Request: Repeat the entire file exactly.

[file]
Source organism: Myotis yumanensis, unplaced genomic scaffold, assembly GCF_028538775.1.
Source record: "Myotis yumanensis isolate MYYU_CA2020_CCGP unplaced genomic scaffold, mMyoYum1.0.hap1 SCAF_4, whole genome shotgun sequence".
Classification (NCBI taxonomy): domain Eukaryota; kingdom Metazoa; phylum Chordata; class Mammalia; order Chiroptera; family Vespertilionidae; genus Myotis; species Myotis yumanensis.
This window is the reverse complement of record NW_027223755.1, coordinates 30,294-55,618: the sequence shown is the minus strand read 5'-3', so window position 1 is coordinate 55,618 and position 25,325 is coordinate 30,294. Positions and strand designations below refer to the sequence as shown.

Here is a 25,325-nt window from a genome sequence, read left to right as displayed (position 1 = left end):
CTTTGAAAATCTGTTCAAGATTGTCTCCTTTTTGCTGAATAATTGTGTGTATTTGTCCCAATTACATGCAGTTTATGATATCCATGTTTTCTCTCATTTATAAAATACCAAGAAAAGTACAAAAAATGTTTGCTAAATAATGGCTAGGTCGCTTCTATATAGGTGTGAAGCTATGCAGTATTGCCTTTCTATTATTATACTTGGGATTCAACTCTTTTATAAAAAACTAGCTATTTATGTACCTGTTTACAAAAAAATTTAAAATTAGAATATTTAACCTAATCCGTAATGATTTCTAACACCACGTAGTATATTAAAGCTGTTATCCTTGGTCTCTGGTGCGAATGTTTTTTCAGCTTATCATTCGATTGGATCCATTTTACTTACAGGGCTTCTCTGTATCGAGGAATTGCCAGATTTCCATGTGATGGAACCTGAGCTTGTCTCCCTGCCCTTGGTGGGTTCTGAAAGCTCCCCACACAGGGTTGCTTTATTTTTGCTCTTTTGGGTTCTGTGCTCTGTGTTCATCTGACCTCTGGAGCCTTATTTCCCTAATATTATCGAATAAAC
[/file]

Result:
Source organism: Myotis yumanensis, unplaced genomic scaffold, assembly GCF_028538775.1.
Source record: "Myotis yumanensis isolate MYYU_CA2020_CCGP unplaced genomic scaffold, mMyoYum1.0.hap1 SCAF_4, whole genome shotgun sequence".
Classification (NCBI taxonomy): domain Eukaryota; kingdom Metazoa; phylum Chordata; class Mammalia; order Chiroptera; family Vespertilionidae; genus Myotis; species Myotis yumanensis.
This window is the reverse complement of record NW_027223755.1, coordinates 30,294-55,618: the sequence shown is the minus strand read 5'-3', so window position 1 is coordinate 55,618 and position 25,325 is coordinate 30,294. Positions and strand designations below refer to the sequence as shown.

Here is a 25,325-nt window from a genome sequence, read left to right as displayed (position 1 = left end):
CTTTGAAAATCTGTTCAAGATTGTCTCCTTTTTGCTGAATAATTGTGTGTATTTGTCCCAATTACATGCAGTTTATGATATCCATGTTTTCTCTCATTTATAAAATACCAAGAAAAGTACAAAAAATGTTTGCTAAATAATGGCTAGGTCGCTTCTATATAGGTGTGAAGCTATGCAGTATTGCCTTTCTATTATTATACTTGGGATTCAACTCTTTTATAAAAAACTAGCTATTTATGTACCTGTTTACAAAAAAATTTAAAATTAGAATATTTAACCTAATCCGTAATGATTTCTAACACCACGTAGTATATTAAAGCTGTTATCCTTGGTCTCTGGTGCGAATGTTTTTTCAGCTTATCATTCGATTGGATCCATTTTACTTACAGGGCTTCTCTGTATCGAGGAATTGCCAGATTTCCATGTGATGGAACCTGAGCTTGTCTCCCTGCCCTTGGTGGGTTCTGAAAGCTCCCCACACAGGGTTGCTTTATTTTTGCTCTTTTGGGTTCTGTGCTCTGTGTTCATCTGACCTCTGGAGCCTTATTTCCCTAATATTATCGAATAAAC